Jarrold Museum finds new home in Norwich church

Richard Stuart-Turner
Monday, October 28, 2019

The John Jarrold Printing Museum is set to relocate to a medieval church in Norwich after closing at its existing site, which faces demolition.

According to Eastern Daily Press (EDP), the museum closed its doors for the final time at its existing location in the city, in an annex of St James’ Mill, in Whitefriars, last Wednesday (23 October) and will reopen inside St Peter Parmentergate in King Street in summer 2020.

Looked after by Norwich Historic Churches Trust, the church is currently vacant. As well as featuring machinery and artefacts from the museum’s current display, the new location will also have the scope to offer visitors courses in printing, book binding and letterpress techniques.

Caroline Jarrold, community affairs adviser at Jarrold, told Printweek: “It’s great that the museum remains a central site within Norwich and makes great use of an existing historic building.

“It’s not always that easy to find good uses for these churches, so it very much fit with the strategy of the Norwich Historic Churches Trust to get arts-based organisations into the churches; we’ve got a puppet theatre in one of them and an arts/production group in another.”

She added: “It’s also located very close to the National Centre for Writing, which is just along the street in another historic building called Dragon Hall, so it fits very nicely within that part of the city.

“There is also quite a lot of housing development happening in that area, so it’s becoming increasingly lively, and it’s just a stone’s throw away from the city centre so it’s quite easily accessible.”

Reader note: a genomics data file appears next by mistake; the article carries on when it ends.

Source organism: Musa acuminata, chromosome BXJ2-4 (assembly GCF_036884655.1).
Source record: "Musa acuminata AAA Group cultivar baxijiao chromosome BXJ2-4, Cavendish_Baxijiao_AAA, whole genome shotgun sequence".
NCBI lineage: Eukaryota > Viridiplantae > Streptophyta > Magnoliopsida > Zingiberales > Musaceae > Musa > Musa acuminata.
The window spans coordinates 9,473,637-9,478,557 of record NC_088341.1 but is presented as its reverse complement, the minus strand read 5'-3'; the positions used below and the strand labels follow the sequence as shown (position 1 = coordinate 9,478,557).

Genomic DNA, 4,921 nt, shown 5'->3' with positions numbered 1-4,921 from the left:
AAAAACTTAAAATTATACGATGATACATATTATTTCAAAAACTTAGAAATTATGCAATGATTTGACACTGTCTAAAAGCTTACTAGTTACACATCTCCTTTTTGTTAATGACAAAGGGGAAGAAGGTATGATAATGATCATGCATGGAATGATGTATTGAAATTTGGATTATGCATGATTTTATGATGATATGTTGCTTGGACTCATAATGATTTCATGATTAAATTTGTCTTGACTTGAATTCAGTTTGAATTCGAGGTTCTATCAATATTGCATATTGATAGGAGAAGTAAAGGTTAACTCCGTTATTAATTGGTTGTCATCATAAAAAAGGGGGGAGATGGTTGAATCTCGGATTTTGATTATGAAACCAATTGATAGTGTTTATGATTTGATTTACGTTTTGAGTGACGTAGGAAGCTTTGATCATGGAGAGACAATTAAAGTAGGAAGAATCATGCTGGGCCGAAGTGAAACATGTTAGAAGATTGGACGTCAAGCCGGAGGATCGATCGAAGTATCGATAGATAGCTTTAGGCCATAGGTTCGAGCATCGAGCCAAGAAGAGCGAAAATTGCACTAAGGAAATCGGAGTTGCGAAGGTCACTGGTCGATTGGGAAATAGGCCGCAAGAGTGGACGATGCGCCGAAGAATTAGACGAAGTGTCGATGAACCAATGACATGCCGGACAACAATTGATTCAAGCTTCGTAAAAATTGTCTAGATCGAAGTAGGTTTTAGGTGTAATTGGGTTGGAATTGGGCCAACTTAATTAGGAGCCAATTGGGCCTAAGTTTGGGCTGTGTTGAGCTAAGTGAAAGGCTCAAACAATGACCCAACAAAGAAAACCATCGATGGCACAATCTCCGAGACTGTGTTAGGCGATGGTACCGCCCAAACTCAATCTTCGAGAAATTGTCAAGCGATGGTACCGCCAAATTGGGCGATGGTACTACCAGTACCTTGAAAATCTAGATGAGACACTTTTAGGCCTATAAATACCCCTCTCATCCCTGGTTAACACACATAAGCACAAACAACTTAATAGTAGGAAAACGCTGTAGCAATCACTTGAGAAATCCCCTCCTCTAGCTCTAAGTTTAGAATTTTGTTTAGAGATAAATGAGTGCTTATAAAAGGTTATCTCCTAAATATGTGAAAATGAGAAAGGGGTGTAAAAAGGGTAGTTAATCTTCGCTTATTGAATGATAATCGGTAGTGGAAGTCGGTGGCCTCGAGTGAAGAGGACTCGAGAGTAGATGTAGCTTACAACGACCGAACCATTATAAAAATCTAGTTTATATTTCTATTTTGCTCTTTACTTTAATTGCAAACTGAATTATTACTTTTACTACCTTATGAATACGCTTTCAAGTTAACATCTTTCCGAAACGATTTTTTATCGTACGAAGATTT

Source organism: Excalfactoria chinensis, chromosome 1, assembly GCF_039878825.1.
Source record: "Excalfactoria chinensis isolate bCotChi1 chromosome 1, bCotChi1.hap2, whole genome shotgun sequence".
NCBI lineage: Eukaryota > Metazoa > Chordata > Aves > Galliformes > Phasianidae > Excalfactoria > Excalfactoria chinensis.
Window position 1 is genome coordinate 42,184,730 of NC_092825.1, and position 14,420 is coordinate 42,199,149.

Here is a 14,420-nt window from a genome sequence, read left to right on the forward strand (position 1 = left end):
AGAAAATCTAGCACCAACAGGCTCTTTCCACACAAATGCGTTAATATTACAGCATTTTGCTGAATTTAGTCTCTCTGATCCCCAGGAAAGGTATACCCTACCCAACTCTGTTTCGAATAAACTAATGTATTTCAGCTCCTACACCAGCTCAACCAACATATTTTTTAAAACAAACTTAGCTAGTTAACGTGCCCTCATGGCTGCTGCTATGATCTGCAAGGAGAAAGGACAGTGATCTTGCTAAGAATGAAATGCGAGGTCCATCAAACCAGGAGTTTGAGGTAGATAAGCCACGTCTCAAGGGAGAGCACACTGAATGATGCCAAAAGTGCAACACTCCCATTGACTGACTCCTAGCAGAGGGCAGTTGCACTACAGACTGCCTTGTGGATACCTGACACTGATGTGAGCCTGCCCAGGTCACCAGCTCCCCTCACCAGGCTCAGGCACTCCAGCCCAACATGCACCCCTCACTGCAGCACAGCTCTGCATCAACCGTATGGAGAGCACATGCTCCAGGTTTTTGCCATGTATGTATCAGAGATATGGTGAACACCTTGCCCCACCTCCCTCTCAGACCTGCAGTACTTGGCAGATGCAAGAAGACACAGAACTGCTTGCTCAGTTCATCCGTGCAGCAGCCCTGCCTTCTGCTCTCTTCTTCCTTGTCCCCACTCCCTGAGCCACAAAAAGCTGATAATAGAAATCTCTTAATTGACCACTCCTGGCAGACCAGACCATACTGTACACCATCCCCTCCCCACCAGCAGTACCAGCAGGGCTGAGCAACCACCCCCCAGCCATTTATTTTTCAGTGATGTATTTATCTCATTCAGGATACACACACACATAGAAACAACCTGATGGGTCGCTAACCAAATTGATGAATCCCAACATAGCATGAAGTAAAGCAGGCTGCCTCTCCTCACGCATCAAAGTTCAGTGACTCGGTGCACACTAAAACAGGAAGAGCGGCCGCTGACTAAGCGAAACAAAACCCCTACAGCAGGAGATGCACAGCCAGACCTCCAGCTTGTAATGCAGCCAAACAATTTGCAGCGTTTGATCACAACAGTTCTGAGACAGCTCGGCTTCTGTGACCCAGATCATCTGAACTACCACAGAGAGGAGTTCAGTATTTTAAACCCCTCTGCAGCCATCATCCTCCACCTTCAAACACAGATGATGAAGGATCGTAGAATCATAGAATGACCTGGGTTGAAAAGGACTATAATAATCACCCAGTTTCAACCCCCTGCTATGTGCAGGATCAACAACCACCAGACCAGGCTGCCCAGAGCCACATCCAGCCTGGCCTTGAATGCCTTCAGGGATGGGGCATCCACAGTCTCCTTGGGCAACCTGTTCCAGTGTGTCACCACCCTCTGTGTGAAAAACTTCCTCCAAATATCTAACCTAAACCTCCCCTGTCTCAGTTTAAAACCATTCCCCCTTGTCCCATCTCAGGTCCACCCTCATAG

Redevelopment plans to build 218 new homes as well as apartments and commercial space at the Whitefriars site on Barrack Street, which is owned by Jarrold & Sons and also formerly housed the Jarrold Printing business, were originally submitted last year and approved in March.

While the old printing factory had already been flattened to make way for the redevelopment, the Printing Museum was still located there in what was the engineers’ workshop, but that site will now also be demolished.

At its new home, the museum will be renamed The Norwich Printing Museum and will include the John Jarrold heritage collection and “most of what was included in the previous museum”, according to Jarrold.

“The core of the museum’s collection was the Jarrold collection, but over the years, as other printers or museums closed, more material was donated to our museum, so it’s got a lot of things that weren’t part of the Jarrold history.

“Like with any museum, at the moment they are reviewing exactly what their collections policy is but it will be substantially the same collection. It’s just about whether there are any extraneous things that don’t really tell the story of printing.

“Maybe they will look for other items as well going forward, but space is always going to be somewhat constrained and I think it’s important that they have the space to show the equipment effectively.”

Work to relocate the museum’s collection will start in December.

The John Jarrold Printing Museum originally opened in 1982 and has moved before within the Jarrold facilities.

It has an archive and extensive collection of equipment ranging from hand composing to phototypesetting, and from letterpress to litho and binding, much of it donated by other printing companies.

The collection includes what is thought to be the only surviving example of a Ratcliff direct lithographic press, dating from 1927 and donated by Curwen Studios in London.

Jarrold said this machine will be making the move over to the new museum, but that it is currently being decided whether it will be part of the museum’s initial display or will come in at a later date.

Staffed by volunteers, the museum has traditionally opened on Wednesday mornings and four half days during the annual Heritage Weekend in September, but Jarrold said the plan is that the new museum “will be open far more for the general public”.

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